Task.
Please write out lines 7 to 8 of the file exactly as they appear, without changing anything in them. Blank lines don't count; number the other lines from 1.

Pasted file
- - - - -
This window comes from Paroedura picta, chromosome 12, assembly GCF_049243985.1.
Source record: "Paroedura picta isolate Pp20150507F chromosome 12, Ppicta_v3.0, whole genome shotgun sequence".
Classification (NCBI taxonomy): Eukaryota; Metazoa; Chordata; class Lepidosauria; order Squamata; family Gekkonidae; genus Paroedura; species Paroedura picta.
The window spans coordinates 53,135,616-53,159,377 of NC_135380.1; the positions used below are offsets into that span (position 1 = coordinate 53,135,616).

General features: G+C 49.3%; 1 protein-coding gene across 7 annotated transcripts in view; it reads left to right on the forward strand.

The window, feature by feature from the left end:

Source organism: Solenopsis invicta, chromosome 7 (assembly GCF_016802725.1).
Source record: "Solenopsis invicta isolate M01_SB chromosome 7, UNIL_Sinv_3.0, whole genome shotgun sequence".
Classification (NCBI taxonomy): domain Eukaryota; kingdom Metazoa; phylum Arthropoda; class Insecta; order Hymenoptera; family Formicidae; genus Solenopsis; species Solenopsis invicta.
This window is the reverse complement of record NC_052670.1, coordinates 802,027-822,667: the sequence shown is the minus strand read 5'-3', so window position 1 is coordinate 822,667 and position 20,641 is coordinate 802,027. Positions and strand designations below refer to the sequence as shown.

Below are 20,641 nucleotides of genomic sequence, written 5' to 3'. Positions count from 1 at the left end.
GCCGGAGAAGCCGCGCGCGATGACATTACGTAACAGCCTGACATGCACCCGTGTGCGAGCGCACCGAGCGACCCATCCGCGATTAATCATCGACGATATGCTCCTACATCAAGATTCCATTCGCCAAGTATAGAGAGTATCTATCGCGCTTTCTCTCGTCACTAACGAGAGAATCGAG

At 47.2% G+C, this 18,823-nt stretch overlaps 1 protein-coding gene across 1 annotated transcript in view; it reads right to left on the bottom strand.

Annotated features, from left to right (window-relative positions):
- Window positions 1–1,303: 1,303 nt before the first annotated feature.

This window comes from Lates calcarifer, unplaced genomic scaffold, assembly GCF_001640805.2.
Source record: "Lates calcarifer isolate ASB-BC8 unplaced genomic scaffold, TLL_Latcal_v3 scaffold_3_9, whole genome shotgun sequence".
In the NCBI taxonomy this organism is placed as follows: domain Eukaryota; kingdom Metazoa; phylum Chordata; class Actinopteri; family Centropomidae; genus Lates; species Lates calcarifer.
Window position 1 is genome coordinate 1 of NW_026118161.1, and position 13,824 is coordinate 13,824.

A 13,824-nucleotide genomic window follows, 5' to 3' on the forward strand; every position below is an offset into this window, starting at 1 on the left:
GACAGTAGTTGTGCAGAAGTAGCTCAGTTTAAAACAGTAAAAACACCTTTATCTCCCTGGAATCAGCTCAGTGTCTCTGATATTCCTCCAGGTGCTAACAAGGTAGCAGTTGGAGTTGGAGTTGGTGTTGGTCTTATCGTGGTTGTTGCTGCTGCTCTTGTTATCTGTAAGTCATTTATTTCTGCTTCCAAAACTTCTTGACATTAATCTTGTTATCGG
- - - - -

Source organism: Solenopsis invicta, chromosome 7 (assembly GCF_016802725.1).
Source record: "Solenopsis invicta isolate M01_SB chromosome 7, UNIL_Sinv_3.0, whole genome shotgun sequence".